‘North to Freedom’ statue in Brewer only official Maine memorial to Underground Railroad

James Varner (left), executive director of the Maine Human Rights Coalition, speaks next to Brewer mayor Arthur Verow after placing a wreath next to the &quotNorth to Freedom" statue at the fifth annual Juneteenth Day celebration, which honors the freeing of slaves in the U.S., at Chamberlain Freedom Park in Brewer on Friday, June 18, 2010.
Bridget Brown | BDN
James Varner (left), executive director of the Maine Human Rights Coalition, speaks next to Brewer mayor Arthur Verow after placing a wreath next to the "North to Freedom" statue at the fifth annual Juneteenth Day celebration, which honors the freeing of slaves in the U.S., at Chamberlain Freedom Park in Brewer on Friday, June 18, 2010. Buy Photo
By Nok-Noi Ricker, BDN Staff
Posted Sept. 01, 2012, at 5:37 p.m.

BREWER, Maine — Stories about how fugitive slaves in the 1800s made their way to freedom in Canada by way of Brewer are pieces of local lore that should never be forgotten, historian Richard “Dick” Campbell said Saturday.

“Nothing was documented,” he said, but “there are lots of tidbits of history” that link Brewer to the Underground Railroad.

Brewer’s Chamberlain Freedom Park is home to the only official Maine memorial to the Underground Railroad, a vast network of secret routes and people credited with helping thousands upon thousands of runaway slaves escape the tyranny of their southern owners.

The park sits at the location of the former Holyoke House, a brick house once occupied by wealthy abolitionist John Holyoke, where a “slave-style shirt” was found tucked in the eaves of the attic in 1995 and a stone-lined shaft was discovered the following year when the Department of Transportation tore down the house to improve the four-way intersection at State and North Main streets.

The handstitched white shirt is now on display at the Brewer Historical Society, which oversees the park that features a historic display, a bronze statue of Brewer native and Civil War hero, Col. Joshua Chamberlain, and the “North to Freedom” statue.

The statue depicts a runaway slave looking back toward the south and leaning to the north as he hoists himself out of an underground tunnel to freedom. It serves as a tribute to slaves who used the Underground Railroad, to the abolitionist movement and to the role the state played, Campbell said.

Houlton sculptors Glenn and Diane Hines created the historic figure that sits on a grate over the stone-lined shaft that Campbell, fellow historian Brian Higgins and others believe was used to hide slaves. The shaft is located where the root cellar of Holyoke’s summer kitchen once stood. The home also was known as the Christmas House.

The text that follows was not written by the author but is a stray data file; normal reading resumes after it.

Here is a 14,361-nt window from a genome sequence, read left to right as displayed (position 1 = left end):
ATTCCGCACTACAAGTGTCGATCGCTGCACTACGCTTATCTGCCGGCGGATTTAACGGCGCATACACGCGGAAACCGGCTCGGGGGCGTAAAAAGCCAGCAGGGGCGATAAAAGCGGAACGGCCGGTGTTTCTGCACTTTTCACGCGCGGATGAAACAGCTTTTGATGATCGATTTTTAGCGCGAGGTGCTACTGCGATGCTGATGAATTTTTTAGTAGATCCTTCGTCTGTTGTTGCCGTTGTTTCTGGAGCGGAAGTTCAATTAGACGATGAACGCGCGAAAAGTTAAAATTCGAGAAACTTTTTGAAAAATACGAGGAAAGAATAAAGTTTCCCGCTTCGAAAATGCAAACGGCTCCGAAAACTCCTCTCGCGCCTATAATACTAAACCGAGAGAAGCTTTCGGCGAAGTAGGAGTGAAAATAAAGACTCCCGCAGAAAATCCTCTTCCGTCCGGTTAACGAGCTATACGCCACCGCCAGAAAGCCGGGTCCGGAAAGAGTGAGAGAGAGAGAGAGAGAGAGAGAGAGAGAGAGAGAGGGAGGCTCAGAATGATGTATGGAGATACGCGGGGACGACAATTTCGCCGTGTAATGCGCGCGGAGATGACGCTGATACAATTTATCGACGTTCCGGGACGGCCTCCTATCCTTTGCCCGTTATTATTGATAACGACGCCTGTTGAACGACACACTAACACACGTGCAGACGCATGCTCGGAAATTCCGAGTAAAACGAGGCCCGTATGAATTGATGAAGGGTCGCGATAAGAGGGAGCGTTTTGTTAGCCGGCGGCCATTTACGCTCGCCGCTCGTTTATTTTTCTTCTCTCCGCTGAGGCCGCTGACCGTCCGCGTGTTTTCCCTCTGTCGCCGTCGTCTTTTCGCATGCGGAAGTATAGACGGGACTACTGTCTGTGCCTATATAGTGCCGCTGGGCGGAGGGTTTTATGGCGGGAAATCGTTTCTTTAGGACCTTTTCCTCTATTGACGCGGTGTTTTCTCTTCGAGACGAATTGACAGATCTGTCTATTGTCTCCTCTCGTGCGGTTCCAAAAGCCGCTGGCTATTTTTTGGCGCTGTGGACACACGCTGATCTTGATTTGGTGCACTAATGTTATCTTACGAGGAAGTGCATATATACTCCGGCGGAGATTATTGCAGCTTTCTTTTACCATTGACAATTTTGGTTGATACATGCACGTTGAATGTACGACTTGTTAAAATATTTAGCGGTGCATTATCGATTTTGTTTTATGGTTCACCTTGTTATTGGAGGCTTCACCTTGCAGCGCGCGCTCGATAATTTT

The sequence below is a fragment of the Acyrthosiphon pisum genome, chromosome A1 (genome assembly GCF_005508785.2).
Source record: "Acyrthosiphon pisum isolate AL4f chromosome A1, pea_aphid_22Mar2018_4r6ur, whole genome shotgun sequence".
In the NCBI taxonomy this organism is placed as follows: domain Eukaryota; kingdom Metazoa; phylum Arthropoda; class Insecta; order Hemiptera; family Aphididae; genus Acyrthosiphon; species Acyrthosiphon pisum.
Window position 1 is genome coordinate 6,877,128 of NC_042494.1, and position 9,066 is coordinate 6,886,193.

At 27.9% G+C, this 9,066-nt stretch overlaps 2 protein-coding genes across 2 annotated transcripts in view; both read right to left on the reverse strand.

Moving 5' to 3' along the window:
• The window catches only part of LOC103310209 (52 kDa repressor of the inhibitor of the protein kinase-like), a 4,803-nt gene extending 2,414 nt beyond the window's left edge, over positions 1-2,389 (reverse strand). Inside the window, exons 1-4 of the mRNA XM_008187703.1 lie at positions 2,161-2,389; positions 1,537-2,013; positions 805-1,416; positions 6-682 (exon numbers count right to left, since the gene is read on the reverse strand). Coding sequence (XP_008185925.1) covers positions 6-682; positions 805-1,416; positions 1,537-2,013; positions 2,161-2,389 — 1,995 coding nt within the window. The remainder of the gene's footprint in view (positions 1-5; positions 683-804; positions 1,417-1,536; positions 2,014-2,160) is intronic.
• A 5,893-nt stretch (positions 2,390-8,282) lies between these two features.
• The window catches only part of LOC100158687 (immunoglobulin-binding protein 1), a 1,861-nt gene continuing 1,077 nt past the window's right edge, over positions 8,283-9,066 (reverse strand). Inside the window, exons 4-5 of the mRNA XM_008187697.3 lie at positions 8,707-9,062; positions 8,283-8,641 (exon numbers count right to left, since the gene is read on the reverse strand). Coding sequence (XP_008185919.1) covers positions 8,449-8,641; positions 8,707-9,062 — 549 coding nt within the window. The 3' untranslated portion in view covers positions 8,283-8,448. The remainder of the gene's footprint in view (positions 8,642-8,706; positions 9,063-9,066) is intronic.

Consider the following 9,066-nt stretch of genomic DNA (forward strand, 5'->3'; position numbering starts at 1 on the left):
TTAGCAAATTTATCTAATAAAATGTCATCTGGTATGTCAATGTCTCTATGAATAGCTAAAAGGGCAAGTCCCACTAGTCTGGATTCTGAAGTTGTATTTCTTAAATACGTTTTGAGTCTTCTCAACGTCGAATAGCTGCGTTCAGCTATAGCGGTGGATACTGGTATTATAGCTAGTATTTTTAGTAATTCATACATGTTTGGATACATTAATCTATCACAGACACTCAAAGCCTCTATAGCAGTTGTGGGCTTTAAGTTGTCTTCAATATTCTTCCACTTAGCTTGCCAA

“Oral traditions are that it was the site of the Underground Railroad,” Campbell said.

Even though every state in the north had legally abolished slavery in the first decades of the 1800s, thanks to abolitionists who believed slavery was against their Christian faith, the federal government continued to pass laws allowing the capture of runaway slaves, the National Underground Railroad Freedom Center’s website states.

“The federal government had passed Fugitive Slave Acts as early as 1793 that allowed slave catchers to come north and force runaways back into slavery,” the site states. “By the 1830s and 1840s, these laws were expanded in reaction to increased Underground Railroad activity. With the passage of the Fugitive Slave Act of 1850, assisting or helping hide fugitive slaves became a federal offense, making all Underground Railroad activity subject to six months in prison and a $1,000 fine.

“Escaping from slavery or helping someone to escape from slavery was a very difficult and dangerous task,” the Freedom Center’s website states.

Educating people about the city’s link to history is one way the Brewer Historical Society is helping future generations learn from the past, Campbell said, adding this year it is especially important because the city is celebrating its bicentennial.

The plan is to rededicate the Chamberlain Freedom Park next year at 150th anniversary of the 1863 Battle of Gettysburg, where more than 50,000 people died during three days of battle, and Chamberlain, who led the 20th Maine, helped to turn the tide of the war by defeating a band of Confederates at Little Round Top.

Chamberlain grew up next door to the Holyoke House and attended the same Brewer church.

Upcoming Brewer bicentennial events include:

• Sept. 8-9, Brewer Days annual celebration, which includes two days of events for young and old at Brewer Auditorium, with “Bean Suppah” hosted by the Brewer and Holden historical societies scheduled for 5 p.m. Saturday, Sept. 8.

• Sept. 15, River Celebration-Paddle Brewer, dedicated in honor of the late Richard “Dick” Ruhlin, a salmon fisherman who helped to clean up the Penobscot River. The Penobscot River Keepers are offering a full-day paddle Brewer event in 10-person canoes.

• Sept. 15, annual yard sale at the Brewer Historical Society’s Clewley Museum, 199 Wilson St.

• Sept. 27, Bicentennial Lunch Series, speaker to be announced.

http://bangordailynews.com/2012/09/01/news/bangor/north-to-freedom-statue-in-brewer-only-official-maine-memorial-to-underground-railroad/ printed on July 31, 2014